3rd Battalion, 210th Aviation Regiment
Fort Bliss, Texas
Striking a 150-pound deer with your vehicle can cause substantial damage, maybe even resulting in a total loss. Now imagine what a 5-pound bird impacting an aircraft traveling at 120 knots or greater can do. The damage can be extensive, or even catastrophic, as I found out one sunny day while on a training flight with two initial-entry rotary-wing students.
At the time of the incident, the student pilot in the right seat was flying the aircraft in a straight and level attitude at about 120 knots airspeed and 150 feet above the ground. I was in the left seat with my head down, tuning a radio, when, suddenly, a loud noise rang through the cabin followed by flying glass and debris. It did not register for a moment what had happened until I looked at the student on the controls and saw evidence of a bird, which had traveled all the way to the back wall of the aircraft cabin.
As briefed, the student on the controls and I had our visors in the down position. Unfortunately, the other student, sitting in the jump seat, did not have her visor down and caught a face full of the flying debris. We landed at the closest stage field, where a medevac helicopter met us and transported our visor-less student to the hospital. Luckily, she did not sustain any serious injuries.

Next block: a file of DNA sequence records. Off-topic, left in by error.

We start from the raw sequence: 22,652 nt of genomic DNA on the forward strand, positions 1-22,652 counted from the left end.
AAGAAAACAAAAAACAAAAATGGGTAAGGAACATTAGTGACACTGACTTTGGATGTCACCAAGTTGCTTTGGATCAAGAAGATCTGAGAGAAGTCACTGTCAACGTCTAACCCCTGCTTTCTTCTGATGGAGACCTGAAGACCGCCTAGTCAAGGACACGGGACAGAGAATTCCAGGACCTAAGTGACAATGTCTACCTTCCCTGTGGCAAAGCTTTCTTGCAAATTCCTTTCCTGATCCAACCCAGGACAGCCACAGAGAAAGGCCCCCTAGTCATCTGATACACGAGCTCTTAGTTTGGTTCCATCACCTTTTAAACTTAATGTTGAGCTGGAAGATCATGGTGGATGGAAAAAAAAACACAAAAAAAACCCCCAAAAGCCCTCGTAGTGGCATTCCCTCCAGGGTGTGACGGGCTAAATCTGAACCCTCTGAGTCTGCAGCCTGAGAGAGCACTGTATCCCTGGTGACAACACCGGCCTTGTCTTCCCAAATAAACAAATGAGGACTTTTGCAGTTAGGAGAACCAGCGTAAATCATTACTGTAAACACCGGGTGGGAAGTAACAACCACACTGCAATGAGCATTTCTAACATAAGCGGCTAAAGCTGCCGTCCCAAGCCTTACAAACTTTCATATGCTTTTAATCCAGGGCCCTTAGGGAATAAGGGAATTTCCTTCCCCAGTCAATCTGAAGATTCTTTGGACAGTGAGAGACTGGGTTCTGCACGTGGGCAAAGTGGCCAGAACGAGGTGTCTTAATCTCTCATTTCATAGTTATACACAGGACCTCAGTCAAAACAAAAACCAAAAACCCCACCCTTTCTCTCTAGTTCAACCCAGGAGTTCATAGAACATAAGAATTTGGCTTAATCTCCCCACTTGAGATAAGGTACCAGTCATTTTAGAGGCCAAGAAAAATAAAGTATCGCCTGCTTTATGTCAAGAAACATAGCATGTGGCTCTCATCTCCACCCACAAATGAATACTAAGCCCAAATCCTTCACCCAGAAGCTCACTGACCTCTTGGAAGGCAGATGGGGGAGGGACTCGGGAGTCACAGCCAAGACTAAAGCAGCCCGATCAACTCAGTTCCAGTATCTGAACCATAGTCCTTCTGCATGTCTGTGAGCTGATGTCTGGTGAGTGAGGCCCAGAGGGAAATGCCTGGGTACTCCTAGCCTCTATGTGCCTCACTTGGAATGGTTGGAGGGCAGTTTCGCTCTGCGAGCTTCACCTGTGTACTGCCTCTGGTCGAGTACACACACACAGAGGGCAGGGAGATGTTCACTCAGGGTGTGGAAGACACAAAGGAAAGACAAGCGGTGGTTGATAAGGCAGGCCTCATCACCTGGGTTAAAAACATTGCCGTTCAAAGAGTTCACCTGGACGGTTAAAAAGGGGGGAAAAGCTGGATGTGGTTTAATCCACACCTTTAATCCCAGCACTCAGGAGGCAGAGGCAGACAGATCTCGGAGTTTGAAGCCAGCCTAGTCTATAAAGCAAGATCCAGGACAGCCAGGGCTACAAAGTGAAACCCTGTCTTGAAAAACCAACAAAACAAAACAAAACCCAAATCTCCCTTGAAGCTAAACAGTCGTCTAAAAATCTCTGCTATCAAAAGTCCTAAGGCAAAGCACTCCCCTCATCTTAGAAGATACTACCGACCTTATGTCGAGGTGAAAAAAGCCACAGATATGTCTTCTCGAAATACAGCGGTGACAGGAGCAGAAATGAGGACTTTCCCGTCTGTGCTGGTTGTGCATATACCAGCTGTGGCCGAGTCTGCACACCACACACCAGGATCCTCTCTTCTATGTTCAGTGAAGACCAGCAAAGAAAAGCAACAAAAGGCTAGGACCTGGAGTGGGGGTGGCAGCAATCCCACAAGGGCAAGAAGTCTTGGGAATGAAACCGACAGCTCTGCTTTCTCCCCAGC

The next time my student reported to the airfield, I asked her why she hadn’t worn her visor down that day. During the preflight portion of pilot briefings, it was always briefed to wear the helmet visor in the down position to protect the eyes from flying objects. She replied she didn’t think it mattered because she was not at the pilot’s station. For her, this was a lesson learned the hard way.
Bird strikes cost lives and millions of dollars in damage every year. Remember the A-320 Airbus that crashed into the Hudson River in New York City? Shortly after takeoff, a flock of geese collided with the engines, forcing the pilot to land in the water. Fortunately, everyone on board survived. As my incident showed, the Army isn’t immune to bird strikes and has experienced fatalities, damage and loss of aircraft.
Since then, I have flown many more hours in various rotary-wing aircraft throughout the world at or below 500 feet above the ground, where the majority of aircraft bird strikes occur. While I experienced other bird strikes less serious in nature, I always remembered to brief and use my eye protection.
So what can we do to reduce bird strike incidents? We can try to avoid flying below 500 feet when possible. Also, we know vision is a primary and highly developed sense in birds, and recent work has shown light systems can be an effective tool to repel and alert them to the aircraft by making it more visible. Above all, wear your visor down. It could save your life.
Did You Know?
According to a Federal Aviation Administration report, there were a record 17,358 reported wildlife strikes in civil aviation in 2019. Globally, wildlife strikes killed nearly 300 people and destroyed 271 civil and military aircraft from 1988 to 2020, resulting in billions of dollars in losses. More than half of bird strikes occurred between July and October.